Uncovering the strangest reason for the occurrence of the mini ice age

Between the 15th and 19th centuries, the Northern Hemisphere witnessed a cold period called the “Little Ice Age”, and the Little Ice Age is the coldest period in the Holocene (the modern period that extends from 11,700 years ago to the present day) in the northern hemisphere.

It started suddenly in the fifteenth century due to low temperatures, but the mechanisms that led to it have not been precisely known until now. The reasons for its occurrence are still subject to disagreement among scholars to this day.


And in a new research – recently published in the journalScience Advances(Science Advances)- Researchers from the University of Massachusetts Amherst have provided a new answer to the unanswered question: What caused the Little Ice Age? The answer came surprisingly and unexpectedly: it’s warming.

According to press release Published on the university’s website, it began last year when lead author of the new study, Francois Lapointe, along with co-author Raymond Bradley of the University of Massachusetts Amherst, published a scientific paper in which they reconstructed the path of changing sea surface temperatures in the Atlantic Ocean over the past 3,000 years.

The researchers observed something unexpected: a sudden shift in temperatures from very warm conditions in the late thirteenth century to unprecedentedly cold conditions in the early fifteenth century, in just 20 years.

In parallel, the researchers discovered – using many detailed marine records in different regions of the Atlantic Ocean – a strong and abnormal northward transition of warm water in the late 13th century AD, culminating in the 1380 AD. As a result, the waters south of Greenland and the North Sea have become much warmer, which was not previously observed by the researchers.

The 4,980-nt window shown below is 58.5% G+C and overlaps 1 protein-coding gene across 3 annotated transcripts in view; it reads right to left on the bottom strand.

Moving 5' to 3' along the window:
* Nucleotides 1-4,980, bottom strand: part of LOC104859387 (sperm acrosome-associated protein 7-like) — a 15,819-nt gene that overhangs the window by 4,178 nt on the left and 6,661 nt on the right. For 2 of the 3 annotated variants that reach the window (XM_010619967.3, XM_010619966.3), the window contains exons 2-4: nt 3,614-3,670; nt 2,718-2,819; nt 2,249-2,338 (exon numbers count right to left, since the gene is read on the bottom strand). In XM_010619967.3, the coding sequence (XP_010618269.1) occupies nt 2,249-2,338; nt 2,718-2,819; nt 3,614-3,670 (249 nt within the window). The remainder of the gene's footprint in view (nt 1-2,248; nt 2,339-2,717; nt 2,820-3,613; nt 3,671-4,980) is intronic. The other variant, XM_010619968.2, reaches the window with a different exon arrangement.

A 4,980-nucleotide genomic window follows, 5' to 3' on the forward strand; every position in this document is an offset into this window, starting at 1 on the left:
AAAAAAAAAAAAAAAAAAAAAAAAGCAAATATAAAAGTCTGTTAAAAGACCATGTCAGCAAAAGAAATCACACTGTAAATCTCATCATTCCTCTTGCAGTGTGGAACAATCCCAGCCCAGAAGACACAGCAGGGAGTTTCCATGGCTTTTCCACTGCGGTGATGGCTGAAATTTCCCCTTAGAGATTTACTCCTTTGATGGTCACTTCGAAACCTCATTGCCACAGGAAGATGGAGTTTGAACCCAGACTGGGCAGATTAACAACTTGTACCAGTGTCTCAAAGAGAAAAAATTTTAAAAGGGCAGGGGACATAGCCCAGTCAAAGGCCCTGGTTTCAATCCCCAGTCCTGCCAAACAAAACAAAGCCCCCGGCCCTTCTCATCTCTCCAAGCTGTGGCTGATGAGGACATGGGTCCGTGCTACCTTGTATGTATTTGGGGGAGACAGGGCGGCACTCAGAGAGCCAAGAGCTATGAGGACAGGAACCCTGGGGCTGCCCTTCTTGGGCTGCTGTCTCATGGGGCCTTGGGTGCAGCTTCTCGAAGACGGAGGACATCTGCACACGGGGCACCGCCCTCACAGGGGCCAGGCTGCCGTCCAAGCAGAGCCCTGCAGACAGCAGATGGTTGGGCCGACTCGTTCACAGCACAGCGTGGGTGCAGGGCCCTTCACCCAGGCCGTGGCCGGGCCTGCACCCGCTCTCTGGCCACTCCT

How does warming cause an ice age?

Normally, warm water moves from the tropics towards the North Pole in a belt of ocean currents around the planet called the Atlantic Meridional Overturning Circulation. Heat gradually, until it meets cold arctic waters.

There, the water becomes denser, sinking into the depths of the ocean, and then the current flows south along the North American coast before it travels throughout the other oceans. This current plays a prominent role in making the climate mild, especially in the European continent.

Changing sea surface temperatures in the Atlantic Ocean reveal the relationship of warming to the Mini Ice Age (Science Advances)

The authors of the new study note that the Atlantic longitudinal reversal circulation was greatly enhanced in the late 13th century AD, with more warm water flowing into it than usual, causing a rapid loss of Arctic ice. Over the course of a few decades, this cooled the waters of the North Atlantic, softened their salinity, and eventually caused the ocean current to collapse and cause significant cooling.

To confirm these conclusions, the researchers compared their results with the record of solar activity revealed by radioactive carbon isotopes preserved in tree rings. They discovered that high solar activity was recorded in the late thirteenth century, which resulted in a rise in atmospheric pressure over Greenland.

With the absence of clouds and the low number of volcanic eruptions spewing ash into the air, the atmosphere became very clean; Which means it was more responsive to changes in solar energy output. Therefore, “the effect of solar activity on atmospheric circulation in the North Atlantic was particularly strong,” says Lapointe.

Tree rings recorded high solar activity during the thirteenth century (Getty Images)

Are we waiting for a similar ice age?

As for whether such sudden cooling might occur again in our time, the researchers note that there is much less sea ice now in the Arctic due to global warming; Which reduces the possibility of a similar ice age.

In contrast, the accumulation of freshwater in the Beaufort Sea (northern Alaska), which has increased by 40% in the past two decades, may have a strong impact on the ocean current if it seeps into the North Atlantic.

And persistent periods of high pressure over Greenland in summer have also become more frequent over the past decade, and are linked to record-breaking snowmelt.

According to the researchers, more research is needed to ascertain whether such conditions will lead to the collapse of the ocean current or not in the future.

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